What is predictive maintenance? All industrial machines are subject to wear and tear. Whether its abrasion, corrosion or fatigue, the health of your machinery will be affected and you will inevitably lose money due to downtime.
What can you do to mitigate an issue that naturally occurs?
You could already be pursuing a strategy of preventative maintenance – periodic inspection of machinery could identify problems before they happen, reducing the time spent on stoppages. However, this still won’t tell you exactly when issues occur.
However, as we’ve entered the fourth industrial revolution, predictive maintenance is a way to prevent you from losing money that downtime causes.
Through the industrial Internet of Things (IoT), you can connect sensors to machinery that will collect data, and use advanced analytics to take this data and create meaningful insights.
How manufacturers can benefit from predictive maintenance
Analysts believe predictive maintenance will be big business – according to Big Market Research (BMR), the global predictive maintenance market size will be worth $24,015.7m by 2026.
As a manufacturer, why should you be interested? The answer is value-added services and servitisation.
Certainly, predictive maintenance has the capability of powering new as-a-service models, in which the manufacturers of capital equipment can bundle in maintenance and repair as part of the overall cost of a system.
There is excellent value in the data you can collect from predictive maintenance, but you need to look closely at the back-office expertise you need to make the best use of it. You need to have the right data available, frame your problems appropriately and evaluate the predictions properly.
Best practice dictates that every sensor on your machinery must have an algorithm aligned with the monitored piece of equipment. If not, you won’t be able to report individual red/amber/green situations effectively.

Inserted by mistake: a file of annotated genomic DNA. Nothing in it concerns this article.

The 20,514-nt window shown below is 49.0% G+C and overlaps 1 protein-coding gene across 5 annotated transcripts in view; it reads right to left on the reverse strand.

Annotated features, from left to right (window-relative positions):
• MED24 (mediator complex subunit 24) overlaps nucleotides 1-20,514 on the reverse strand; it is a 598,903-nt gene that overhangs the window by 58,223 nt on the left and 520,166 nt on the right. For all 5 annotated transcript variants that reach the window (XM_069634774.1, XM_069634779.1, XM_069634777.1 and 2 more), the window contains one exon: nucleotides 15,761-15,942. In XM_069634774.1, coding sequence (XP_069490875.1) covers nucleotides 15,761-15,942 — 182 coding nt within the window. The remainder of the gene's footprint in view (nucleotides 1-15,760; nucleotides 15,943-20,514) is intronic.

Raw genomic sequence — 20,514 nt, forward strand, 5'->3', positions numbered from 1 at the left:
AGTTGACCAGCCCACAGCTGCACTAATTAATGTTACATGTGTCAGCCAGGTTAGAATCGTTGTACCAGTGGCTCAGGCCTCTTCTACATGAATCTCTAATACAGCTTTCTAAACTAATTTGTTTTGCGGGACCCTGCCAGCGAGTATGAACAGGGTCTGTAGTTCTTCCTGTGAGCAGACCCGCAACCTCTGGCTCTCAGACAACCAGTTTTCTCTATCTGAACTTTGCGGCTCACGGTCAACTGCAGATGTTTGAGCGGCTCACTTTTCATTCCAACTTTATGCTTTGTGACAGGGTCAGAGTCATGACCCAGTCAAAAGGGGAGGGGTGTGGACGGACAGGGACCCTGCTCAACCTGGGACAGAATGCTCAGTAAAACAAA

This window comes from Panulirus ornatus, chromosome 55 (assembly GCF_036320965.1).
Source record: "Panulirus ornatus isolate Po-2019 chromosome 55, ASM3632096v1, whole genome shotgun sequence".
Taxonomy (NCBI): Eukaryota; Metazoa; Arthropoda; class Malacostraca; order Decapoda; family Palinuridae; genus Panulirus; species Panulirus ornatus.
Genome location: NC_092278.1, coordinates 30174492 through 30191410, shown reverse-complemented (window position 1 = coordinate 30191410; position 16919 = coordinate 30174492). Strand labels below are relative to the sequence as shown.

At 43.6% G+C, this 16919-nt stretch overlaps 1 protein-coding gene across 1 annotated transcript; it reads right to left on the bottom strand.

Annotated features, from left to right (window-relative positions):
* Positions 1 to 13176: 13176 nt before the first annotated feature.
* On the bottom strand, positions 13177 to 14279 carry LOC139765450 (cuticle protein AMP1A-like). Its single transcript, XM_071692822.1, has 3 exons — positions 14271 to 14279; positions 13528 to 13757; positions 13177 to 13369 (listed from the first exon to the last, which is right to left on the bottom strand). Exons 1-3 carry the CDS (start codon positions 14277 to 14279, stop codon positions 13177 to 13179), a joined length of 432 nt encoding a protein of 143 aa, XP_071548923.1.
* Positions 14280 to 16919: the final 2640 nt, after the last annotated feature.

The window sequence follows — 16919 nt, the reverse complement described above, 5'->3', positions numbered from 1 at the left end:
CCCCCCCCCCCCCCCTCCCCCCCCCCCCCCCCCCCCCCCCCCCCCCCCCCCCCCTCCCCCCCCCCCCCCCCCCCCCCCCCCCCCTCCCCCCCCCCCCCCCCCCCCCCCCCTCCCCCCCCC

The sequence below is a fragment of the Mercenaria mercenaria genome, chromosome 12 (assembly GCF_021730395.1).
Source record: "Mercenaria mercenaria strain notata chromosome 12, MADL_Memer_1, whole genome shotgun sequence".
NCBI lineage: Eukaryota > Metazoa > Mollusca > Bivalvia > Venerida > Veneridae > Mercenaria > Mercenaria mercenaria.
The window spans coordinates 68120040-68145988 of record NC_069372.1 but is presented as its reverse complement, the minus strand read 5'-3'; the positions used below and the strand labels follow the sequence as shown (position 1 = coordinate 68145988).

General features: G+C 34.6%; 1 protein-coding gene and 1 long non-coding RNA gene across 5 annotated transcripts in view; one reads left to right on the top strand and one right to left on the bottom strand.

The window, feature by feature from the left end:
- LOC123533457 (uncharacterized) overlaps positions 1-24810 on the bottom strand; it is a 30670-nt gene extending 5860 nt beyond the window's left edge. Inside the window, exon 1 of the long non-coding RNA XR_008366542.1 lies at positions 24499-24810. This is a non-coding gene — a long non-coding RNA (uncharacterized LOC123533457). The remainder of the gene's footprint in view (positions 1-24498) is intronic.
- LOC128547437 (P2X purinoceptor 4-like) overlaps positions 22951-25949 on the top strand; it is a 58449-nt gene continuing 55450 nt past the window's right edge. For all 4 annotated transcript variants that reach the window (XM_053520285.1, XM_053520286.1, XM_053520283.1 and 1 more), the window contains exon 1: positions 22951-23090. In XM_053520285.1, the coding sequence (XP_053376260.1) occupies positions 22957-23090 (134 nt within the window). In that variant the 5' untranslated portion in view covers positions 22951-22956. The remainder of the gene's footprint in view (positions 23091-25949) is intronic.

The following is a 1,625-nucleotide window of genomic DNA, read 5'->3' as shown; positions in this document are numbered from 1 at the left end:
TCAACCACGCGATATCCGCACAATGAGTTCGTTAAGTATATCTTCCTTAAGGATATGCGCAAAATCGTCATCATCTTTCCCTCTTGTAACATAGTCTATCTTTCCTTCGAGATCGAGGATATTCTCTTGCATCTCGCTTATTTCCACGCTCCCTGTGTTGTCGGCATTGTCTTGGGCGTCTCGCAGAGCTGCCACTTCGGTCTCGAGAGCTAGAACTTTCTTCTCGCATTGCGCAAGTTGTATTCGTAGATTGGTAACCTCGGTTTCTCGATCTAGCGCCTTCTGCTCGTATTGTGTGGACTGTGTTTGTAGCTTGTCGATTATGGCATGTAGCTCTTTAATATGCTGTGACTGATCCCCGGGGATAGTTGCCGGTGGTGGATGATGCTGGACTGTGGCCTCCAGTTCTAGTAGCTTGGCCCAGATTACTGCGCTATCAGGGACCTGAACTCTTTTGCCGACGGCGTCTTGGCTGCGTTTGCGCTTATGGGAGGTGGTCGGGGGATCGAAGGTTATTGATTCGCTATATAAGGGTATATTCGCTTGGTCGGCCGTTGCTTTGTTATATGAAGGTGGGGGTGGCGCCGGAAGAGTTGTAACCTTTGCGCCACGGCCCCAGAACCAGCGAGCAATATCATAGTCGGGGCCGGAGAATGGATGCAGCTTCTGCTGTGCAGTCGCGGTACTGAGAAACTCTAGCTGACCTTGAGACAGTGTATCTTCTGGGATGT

The algorithm is usually defined by the equipment’s manufacturer.
The next step is to collate multiple instances of fail scenarios to understand why they occur and anticipate them. Many manufacturers successfully collect data to understand why numerous instances of their products fail.
However, it would be more effective if users worked together to collect similar data across all of their estates, so they can understand why chains of equipment from different manufacturers might fail.
3. Machine learning
The next step in maintenance optimisation is to apply machine learning and predictive analytics to these cases, but machine learning is exponentially dependent on data quality.
Optimising a complex operational chain requires increasing numbers of variables and parameters to be analysed in real time for incremental degrees of benefit.
Using predictive maintenance for the circular economy
The circular economy is a system that looks to eliminate waste and the continual use of resources.
As opposed to a traditional linear economy in which we make, consume and throw away, moving circular is all about creating a circle where we reduce waste and pollution by keeping products and materials in use for as long as possible and finding ways to create new resources from what we discard.
Being part of the circular economy is a good thing from a moral standpoint. But, more to the point, you may be getting pressure from customers and regulatory bodies to do more sustainable business that is better for the environment.
Customers are increasingly appreciating and looking for links with companies that show they care, and the long-lasting relationships you can build like this are like gold dust.
According to the Ellen MacArthur Foundation, the manufacturing industry could save between 10% to 15% on direct materials required for production.